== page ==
• Video sharing sites (Bing, Google, YouTube)
• Blogs
• Court records (coverage across judgements of Supreme Court and most of the High Courts)
• Book results (Google)
• Web links and references
• Phone books
• Patents

We will continue to add more public sources as we go forward. In case, you feel that we have missed out any important source, please do let us know via the Feedback Form or a mail to feedback[at]jantakhoj[dot]com.

Happy searching!

Interview with Yogesh Bhura – Pioneering Guru of Background Verifications Industry in India

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Yogesh Bhura has been a highly successful entrepreneur in the area of background verifications and due diligence. He has co-founded Quest Research (acquired by First Advantage), IntegraScreen (acquired by WorldCheck) and Q2 Consulting. Tarun Bangari (Founder & CEO, JantaKhoj) interviews him in this post.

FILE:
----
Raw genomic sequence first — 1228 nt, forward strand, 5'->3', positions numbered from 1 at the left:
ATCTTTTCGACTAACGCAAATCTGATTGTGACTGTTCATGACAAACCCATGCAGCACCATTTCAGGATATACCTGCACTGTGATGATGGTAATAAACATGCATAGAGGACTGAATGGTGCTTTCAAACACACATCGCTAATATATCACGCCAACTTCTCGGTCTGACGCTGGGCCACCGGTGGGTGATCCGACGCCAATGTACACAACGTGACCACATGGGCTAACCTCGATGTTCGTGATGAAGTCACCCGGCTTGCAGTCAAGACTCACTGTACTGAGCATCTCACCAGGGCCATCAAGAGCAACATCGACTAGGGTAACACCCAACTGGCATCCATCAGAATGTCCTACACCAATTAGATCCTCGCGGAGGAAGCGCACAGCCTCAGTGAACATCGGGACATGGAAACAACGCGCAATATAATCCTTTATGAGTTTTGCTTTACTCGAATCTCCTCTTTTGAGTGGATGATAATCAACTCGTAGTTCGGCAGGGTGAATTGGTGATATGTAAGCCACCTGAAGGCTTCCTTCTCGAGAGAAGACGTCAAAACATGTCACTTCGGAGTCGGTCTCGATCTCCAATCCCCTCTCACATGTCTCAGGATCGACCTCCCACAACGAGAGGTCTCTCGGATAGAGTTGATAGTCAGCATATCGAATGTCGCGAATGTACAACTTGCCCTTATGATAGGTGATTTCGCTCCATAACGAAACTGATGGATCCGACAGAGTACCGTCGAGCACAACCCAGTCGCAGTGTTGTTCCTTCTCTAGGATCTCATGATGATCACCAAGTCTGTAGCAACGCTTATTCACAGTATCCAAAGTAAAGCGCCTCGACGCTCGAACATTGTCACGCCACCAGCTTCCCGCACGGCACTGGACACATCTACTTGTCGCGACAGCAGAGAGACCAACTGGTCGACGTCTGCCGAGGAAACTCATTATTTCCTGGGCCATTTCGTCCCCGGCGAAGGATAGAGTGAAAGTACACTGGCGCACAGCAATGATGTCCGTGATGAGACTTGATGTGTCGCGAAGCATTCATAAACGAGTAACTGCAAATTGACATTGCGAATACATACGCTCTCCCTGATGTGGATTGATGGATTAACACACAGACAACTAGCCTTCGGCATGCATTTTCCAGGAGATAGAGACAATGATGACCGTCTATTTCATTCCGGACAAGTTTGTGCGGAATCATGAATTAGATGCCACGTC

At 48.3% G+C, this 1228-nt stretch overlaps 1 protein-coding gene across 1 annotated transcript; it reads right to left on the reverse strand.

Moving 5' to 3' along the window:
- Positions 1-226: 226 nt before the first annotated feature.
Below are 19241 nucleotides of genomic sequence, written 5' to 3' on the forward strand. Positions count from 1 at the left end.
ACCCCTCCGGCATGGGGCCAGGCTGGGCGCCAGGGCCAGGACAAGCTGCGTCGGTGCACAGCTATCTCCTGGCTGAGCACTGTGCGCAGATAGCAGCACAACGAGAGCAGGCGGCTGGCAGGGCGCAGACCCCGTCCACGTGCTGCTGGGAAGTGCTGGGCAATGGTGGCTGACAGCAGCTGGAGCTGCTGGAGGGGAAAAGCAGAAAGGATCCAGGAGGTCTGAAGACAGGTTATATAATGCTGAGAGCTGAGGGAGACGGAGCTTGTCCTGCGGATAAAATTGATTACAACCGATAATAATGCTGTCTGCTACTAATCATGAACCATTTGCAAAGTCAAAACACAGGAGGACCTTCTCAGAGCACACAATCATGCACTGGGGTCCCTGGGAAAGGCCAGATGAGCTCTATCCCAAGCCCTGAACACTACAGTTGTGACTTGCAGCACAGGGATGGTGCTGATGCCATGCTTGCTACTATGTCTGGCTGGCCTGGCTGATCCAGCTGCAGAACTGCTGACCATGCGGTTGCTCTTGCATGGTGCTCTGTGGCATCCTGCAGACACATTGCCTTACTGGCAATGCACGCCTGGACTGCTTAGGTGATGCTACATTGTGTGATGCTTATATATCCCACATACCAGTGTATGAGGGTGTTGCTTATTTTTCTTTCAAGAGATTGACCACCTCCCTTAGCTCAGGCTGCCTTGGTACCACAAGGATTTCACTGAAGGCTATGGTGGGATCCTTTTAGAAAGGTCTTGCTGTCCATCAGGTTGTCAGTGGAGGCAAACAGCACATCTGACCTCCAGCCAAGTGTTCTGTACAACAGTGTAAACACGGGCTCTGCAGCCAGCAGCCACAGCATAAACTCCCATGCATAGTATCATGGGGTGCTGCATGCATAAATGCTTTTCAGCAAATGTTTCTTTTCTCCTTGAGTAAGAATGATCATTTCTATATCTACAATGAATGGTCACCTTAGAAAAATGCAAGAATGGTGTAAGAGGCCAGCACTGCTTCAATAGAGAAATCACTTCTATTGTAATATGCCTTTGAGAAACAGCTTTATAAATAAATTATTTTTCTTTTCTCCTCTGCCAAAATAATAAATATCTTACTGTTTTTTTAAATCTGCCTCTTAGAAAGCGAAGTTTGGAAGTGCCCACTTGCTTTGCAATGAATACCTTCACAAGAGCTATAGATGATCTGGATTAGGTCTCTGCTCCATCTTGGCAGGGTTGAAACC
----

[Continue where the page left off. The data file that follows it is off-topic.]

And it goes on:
Tarun (T): How did you get to the idea of founding Quest Research?
Yogesh (Y): Quest Research was formed as a result of common vision between four entrepreneurs/co-founders who wanted to create and grow the Background Screening and Due Diligence segment in Asia Pacific region. Thus Quest Research was formed in 2000 in Hong Kong.

T: How were the early days? How did the firm establish itself? Initial challenges?
Y: Early days were challenging as between 2000 and 2002, world went through a recessionary phase. So recruitment and other business activities were severely impacted. Being a start up with zero base, it could not have been worse than what we went through during that phase – so we remained committed and focussed towards our business objectives and goals. This helped us tremendously as we could capitalise during the rapid growth phase which followed 2002, including the boom in outsourcing industry.